Another common comment was that people are so busy now they do not have time to think about what they want to do next.  Honestly, that is nonsense.  You must make time for yourself.  You cannot lock yourself in a room and think and expect to have a breakthrough.  It doesn’t happen that way.  Thinking about your likes and dislikes and determining your interests and passions happens over time. It happens on vacations (you must take vacations – in fact, I think I will write about the fools who think they are too indispensable to take time off), it happens in the shower, it happens while you are out with friends.  But you have to let yourself think.  And when you have ideas you must write them down.  I love my Blackberry for that.

Alfred North Whitehead once said, “Ideas won’t keep.  Something must be done about them.”  It is a brilliant quote that I learned doing an ad for Westinghouse.  Thinking doesn’t have to be constant, but it has to be continuous.  Ideas will come over a period of time.

I have a candidate who has turned his photography into a successful portrait business.  I have another who does drop shipping direct mail; he does it while working full time for one of the major agencies.

My favorite is a fellow I know well named Jack Bloom.  I hired him years ago to work for me.  He used to disappear all the time.  Years after I left that job, Jack told me he started an agency.  When he used to disappear, he was out shooting commercials for Potemkin Cadillac which he did on a freelance basis. While Jack had been director of advertising of Panasonic, he was a natural at doing retail.  Ultimately, he built a successful small agency and was the inventor of dial “one eight hundred m-a-t-t-r-e-s, leave the last s off for savings”.  He had a very successful agency of his own for many years.  His “Plan B” was to do just that.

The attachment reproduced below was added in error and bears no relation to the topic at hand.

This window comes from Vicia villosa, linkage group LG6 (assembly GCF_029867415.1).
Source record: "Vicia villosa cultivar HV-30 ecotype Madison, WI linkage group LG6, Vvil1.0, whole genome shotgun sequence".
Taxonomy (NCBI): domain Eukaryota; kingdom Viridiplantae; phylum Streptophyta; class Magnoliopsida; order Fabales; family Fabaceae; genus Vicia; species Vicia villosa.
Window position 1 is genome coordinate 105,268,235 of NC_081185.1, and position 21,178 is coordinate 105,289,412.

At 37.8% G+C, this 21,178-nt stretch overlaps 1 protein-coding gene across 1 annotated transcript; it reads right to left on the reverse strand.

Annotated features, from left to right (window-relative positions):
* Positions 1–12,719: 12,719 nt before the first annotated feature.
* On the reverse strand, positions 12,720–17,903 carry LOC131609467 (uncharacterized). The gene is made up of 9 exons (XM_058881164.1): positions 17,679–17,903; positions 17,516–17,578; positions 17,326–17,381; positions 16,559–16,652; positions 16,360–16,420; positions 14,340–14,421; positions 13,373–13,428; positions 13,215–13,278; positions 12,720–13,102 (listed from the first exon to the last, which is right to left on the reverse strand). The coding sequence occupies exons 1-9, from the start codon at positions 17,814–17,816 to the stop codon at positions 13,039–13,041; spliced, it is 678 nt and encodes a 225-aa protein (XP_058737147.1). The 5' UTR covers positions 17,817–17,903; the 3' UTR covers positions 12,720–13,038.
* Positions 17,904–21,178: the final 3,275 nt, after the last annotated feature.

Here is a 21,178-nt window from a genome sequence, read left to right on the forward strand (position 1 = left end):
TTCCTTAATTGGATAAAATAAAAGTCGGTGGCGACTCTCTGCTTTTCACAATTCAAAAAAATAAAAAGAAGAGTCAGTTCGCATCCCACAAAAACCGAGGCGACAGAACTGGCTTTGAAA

Nowhere is it written that what you start out doing when you are in your twenties is what you will end up doing in your later years.  Advertising people are very lucky.  They get exposed to multiple businesses and learn all the good (and bad), which, in my opinion, makes them uniquely suited to succeed in second and even third careers.

Friday, January 7, 2011

A Quick Look at Ad Agencies During the Last Decade

It is a new year.  It is also a new decade.  I started thinking about some of the agencies which have come and gone and thought I would write some of my notables.  What are yours?

A lot of really good agencies, big and small have merged, re-merged and submerged during the last ten years.  Here is my list off the top of my head.  I am sure I have left some good ones out.